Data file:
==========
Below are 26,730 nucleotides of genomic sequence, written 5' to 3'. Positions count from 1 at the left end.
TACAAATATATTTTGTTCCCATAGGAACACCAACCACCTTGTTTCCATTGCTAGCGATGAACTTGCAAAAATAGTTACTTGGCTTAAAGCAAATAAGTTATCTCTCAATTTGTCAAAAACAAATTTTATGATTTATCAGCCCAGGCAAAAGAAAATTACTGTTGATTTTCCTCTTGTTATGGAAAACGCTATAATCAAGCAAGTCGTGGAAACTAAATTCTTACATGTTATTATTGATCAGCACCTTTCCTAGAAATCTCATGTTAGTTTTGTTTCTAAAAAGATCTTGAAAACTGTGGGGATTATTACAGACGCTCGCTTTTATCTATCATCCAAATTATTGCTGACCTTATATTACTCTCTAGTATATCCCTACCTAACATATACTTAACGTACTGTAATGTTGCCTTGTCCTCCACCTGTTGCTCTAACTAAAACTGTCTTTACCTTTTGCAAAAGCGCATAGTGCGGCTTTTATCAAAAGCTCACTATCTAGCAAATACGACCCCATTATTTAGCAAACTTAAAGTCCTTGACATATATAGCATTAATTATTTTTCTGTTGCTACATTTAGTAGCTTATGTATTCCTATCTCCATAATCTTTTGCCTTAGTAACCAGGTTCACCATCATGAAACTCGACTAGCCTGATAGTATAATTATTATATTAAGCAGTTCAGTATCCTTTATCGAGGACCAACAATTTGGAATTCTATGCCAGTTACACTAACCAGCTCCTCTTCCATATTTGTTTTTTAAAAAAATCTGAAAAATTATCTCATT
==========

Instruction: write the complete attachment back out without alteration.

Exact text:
Below are 26,730 nucleotides of genomic sequence, written 5' to 3'. Positions count from 1 at the left end.
TACAAATATATTTTGTTCCCATAGGAACACCAACCACCTTGTTTCCATTGCTAGCGATGAACTTGCAAAAATAGTTACTTGGCTTAAAGCAAATAAGTTATCTCTCAATTTGTCAAAAACAAATTTTATGATTTATCAGCCCAGGCAAAAGAAAATTACTGTTGATTTTCCTCTTGTTATGGAAAACGCTATAATCAAGCAAGTCGTGGAAACTAAATTCTTACATGTTATTATTGATCAGCACCTTTCCTAGAAATCTCATGTTAGTTTTGTTTCTAAAAAGATCTTGAAAACTGTGGGGATTATTACAGACGCTCGCTTTTATCTATCATCCAAATTATTGCTGACCTTATATTACTCTCTAGTATATCCCTACCTAACATATACTTAACGTACTGTAATGTTGCCTTGTCCTCCACCTGTTGCTCTAACTAAAACTGTCTTTACCTTTTGCAAAAGCGCATAGTGCGGCTTTTATCAAAAGCTCACTATCTAGCAAATACGACCCCATTATTTAGCAAACTTAAAGTCCTTGACATATATAGCATTAATTATTTTTCTGTTGCTACATTTAGTAGCTTATGTATTCCTATCTCCATAATCTTTTGCCTTAGTAACCAGGTTCACCATCATGAAACTCGACTAGCCTGATAGTATAATTATTATATTAAGCAGTTCAGTATCCTTTATCGAGGACCAACAATTTGGAATTCTATGCCAGTTACACTAACCAGCTCCTCTTCCATATTTGTTTTTTAAAAAAATCTGAAAAATTATCTCATT